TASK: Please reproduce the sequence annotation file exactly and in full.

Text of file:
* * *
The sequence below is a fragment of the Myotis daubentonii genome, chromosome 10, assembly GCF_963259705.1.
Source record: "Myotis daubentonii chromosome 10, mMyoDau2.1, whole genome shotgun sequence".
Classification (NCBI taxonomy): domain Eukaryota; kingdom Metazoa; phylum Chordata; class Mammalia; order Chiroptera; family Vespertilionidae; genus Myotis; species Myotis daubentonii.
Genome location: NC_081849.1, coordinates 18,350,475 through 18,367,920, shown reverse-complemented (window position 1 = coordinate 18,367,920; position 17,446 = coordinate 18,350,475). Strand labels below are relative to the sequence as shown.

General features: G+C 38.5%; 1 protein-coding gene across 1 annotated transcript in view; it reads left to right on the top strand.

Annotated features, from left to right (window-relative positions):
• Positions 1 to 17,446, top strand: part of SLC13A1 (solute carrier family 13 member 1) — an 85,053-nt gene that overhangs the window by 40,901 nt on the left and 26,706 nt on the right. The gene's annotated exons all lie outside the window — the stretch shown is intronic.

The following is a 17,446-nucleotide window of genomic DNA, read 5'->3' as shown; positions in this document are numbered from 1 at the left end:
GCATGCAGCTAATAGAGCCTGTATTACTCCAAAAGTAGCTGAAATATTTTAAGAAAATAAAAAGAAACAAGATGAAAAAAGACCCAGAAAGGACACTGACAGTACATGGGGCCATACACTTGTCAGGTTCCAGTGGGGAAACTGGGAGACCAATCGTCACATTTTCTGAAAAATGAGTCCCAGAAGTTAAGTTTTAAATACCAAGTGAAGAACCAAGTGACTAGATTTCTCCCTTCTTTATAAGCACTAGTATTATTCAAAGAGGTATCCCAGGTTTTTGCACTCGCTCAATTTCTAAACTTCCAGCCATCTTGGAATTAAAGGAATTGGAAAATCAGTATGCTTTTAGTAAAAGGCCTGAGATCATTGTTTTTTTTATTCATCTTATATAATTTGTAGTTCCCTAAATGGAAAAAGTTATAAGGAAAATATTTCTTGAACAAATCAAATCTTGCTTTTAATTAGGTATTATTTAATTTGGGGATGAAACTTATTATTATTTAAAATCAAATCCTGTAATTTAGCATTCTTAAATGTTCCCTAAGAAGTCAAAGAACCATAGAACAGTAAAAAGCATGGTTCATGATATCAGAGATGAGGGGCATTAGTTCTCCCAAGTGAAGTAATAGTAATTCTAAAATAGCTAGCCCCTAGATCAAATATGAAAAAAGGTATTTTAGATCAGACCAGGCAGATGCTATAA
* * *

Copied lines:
The sequence below is a fragment of the Myotis daubentonii genome, chromosome 10, assembly GCF_963259705.1.
Source record: "Myotis daubentonii chromosome 10, mMyoDau2.1, whole genome shotgun sequence".
Classification (NCBI taxonomy): domain Eukaryota; kingdom Metazoa; phylum Chordata; class Mammalia; order Chiroptera; family Vespertilionidae; genus Myotis; species Myotis daubentonii.
Genome location: NC_081849.1, coordinates 18,350,475 through 18,367,920, shown reverse-complemented (window position 1 = coordinate 18,367,920; position 17,446 = coordinate 18,350,475). Strand labels below are relative to the sequence as shown.

General features: G+C 38.5%; 1 protein-coding gene across 1 annotated transcript in view; it reads left to right on the top strand.

Annotated features, from left to right (window-relative positions):
• Positions 1 to 17,446, top strand: part of SLC13A1 (solute carrier family 13 member 1) — an 85,053-nt gene that overhangs the window by 40,901 nt on the left and 26,706 nt on the right. The gene's annotated exons all lie outside the window — the stretch shown is intronic.

The following is a 17,446-nucleotide window of genomic DNA, read 5'->3' as shown; positions in this document are numbered from 1 at the left end:
GCATGCAGCTAATAGAGCCTGTATTACTCCAAAAGTAGCTGAAATATTTTAAGAAAATAAAAAGAAACAAGATGAAAAAAGACCCAGAAAGGACACTGACAGTACATGGGGCCATACACTTGTCAGGTTCCAGTGGGGAAACTGGGAGACCAATCGTCACATTTTCTGAAAAATGAGTCCCAGAAGTTAAGTTTTAAATACCAAGTGAAGAACCAAGTGACTAGATTTCTCCCTTCTTTATAAGCACTAGTATTATTCAAAGAGGTATCCCAGGTTTTTGCACTCGCTCAATTTCTAAACTTCCAGCCATCTTGGAATTAAAGGAATTGGAAAATCAGTATGCTTTTAGTAAAAGGCCTGAGATCATTGTTTTTTTTATTCATCTTATATAATTTGTAGTTCCCTAAATGGAAAAAGTTATAAGGAAAATATTTCTTGAACAAATCAAATCTTGCTTTTAATTAGGTATTATTTAATTTGGGGATGAAACTTATTATTATTTAAAATCAAATCCTGTAATTTAGCATTCTTAAATGTTCCCTAAGAAGTCAAAGAACCATAGAACAGTAAAAAGCATGGTTCATGATATCAGAGATGAGGGGCATTAGTTCTCCCAAGTGAAGTAATAGTAATTCTAAAATAGCTAGCCCCTAGATCAAATATGAAAAAAGGTATTTTAGATCAGACCAGGCAGATGCTATAA